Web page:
DALLAS -- Texas voters’ approval of a $2 billion state fund for water projects across the state is a positive credit factor for local utilities, Moody’s Investors Service said in a Friday report.
“The newly established fund offers local governments a more cost-effective way to upgrade and expand water systems than conventional bonded debt,” wrote analyst James Hobbs.
The State Water Implementation Fund for Texas (SWIFT) will divert $2 billion from the state’s $11.8 billion rainy day fund to finance local water projects.
The Texas Water Development Board, which acts as a bond bank for local water utilities and provides financial assistance for low-income areas, will administer the SWIFT program. Voters gave the program overwhelming support on Nov. 5. TWDB is rated triple-A by all three ratings agencies.
Moody’s maintains ratings for 107 municipal utility systems in Texas, which carry a median rating of Aa3, Hobbs said.
Under the 2012 State Water Plan, the estimated cost for projects recommended by regional water planning groups is $53 billion. That, however, represents only about a quarter of the estimated $231 billion needed, according to water experts. Statewide, municipalities’ water needs are projected to grow by 972% between 2010 and 2060.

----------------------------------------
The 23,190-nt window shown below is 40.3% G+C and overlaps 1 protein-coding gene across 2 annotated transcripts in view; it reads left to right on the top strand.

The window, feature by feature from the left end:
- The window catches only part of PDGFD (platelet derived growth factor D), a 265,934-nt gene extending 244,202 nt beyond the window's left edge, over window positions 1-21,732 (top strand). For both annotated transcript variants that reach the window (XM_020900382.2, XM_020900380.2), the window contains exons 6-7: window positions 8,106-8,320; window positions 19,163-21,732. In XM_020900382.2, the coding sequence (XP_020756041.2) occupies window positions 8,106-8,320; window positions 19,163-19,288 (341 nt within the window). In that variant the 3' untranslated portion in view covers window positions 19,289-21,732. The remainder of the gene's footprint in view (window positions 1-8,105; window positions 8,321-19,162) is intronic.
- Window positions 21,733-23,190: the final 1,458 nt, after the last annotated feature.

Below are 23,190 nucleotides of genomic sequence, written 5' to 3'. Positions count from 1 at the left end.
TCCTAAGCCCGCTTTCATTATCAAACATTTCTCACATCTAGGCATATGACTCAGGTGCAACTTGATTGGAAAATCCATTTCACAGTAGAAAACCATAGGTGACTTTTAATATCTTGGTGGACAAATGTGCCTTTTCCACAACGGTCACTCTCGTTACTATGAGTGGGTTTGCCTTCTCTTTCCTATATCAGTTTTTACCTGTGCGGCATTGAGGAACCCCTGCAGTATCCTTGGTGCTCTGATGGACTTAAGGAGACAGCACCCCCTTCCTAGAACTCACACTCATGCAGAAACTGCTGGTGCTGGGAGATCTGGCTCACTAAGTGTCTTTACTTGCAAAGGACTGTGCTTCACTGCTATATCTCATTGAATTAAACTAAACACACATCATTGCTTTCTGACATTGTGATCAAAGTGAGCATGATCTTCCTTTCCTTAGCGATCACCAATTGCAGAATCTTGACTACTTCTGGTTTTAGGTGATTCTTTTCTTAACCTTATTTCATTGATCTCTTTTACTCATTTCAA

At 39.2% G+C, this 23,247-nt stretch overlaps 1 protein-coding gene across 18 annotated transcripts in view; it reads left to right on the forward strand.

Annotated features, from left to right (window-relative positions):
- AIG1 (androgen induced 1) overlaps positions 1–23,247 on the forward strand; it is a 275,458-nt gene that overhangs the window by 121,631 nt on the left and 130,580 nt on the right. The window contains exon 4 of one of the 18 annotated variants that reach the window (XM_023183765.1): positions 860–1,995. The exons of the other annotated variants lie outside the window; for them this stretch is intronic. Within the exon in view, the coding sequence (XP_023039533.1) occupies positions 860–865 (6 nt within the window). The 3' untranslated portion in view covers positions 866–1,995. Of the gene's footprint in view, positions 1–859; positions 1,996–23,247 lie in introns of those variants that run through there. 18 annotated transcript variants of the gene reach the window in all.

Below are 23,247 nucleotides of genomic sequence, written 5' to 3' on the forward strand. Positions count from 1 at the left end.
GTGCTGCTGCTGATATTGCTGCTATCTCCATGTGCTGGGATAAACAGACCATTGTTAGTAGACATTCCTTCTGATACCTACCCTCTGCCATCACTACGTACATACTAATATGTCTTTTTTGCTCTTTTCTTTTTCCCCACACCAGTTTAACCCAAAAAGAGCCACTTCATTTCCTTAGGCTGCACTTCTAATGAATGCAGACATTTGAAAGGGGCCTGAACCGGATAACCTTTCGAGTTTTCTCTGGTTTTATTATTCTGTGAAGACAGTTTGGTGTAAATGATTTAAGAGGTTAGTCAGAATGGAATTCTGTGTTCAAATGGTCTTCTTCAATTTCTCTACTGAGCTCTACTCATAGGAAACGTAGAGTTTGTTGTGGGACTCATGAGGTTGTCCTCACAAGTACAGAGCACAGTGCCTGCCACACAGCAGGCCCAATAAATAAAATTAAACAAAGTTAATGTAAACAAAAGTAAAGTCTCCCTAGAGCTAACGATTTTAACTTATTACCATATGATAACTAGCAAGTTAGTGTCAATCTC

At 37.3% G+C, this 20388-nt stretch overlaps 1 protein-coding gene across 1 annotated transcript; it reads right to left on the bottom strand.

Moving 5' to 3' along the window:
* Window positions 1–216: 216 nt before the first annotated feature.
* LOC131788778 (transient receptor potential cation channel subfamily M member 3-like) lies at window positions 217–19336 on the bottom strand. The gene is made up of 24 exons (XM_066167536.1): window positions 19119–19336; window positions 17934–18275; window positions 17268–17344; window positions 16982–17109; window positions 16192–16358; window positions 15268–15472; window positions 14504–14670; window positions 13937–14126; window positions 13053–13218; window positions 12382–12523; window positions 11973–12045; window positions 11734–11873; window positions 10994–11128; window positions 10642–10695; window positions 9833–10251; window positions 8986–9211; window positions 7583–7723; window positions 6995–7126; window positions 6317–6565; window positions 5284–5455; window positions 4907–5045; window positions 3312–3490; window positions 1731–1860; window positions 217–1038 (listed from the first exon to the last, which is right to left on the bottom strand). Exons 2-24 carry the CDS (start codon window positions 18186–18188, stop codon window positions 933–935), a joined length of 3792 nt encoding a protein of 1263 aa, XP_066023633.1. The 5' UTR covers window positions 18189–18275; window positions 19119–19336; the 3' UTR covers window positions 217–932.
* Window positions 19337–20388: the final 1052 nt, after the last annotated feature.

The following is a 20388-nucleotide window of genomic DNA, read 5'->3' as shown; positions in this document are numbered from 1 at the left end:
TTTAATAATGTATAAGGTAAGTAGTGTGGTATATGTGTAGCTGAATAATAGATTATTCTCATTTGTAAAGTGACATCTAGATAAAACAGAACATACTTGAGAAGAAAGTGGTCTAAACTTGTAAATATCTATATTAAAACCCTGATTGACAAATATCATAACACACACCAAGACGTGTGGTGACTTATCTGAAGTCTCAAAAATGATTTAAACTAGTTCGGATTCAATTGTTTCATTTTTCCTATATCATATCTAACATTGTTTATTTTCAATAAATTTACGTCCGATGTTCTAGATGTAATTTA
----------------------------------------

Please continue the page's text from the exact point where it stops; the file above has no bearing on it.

Texas officials believe the SWIFT’s $2 billion can be leveraged over time through loans and repayment to fund projects in excess of $25 billion.
Under the law passed by the 2013 Texas Legislature and the constitutional amendment approved by voters Nov. 5, a Regional Water Planning Group will develop a plan for prioritizing projects. The draft plan is expected to be submitted by June 2014. The TWDB must then approve the plan and establish rules for the use of funds and how they will be allocated. The board expects to adopt those rules near the end of 2014 but no later than March 1, 2015.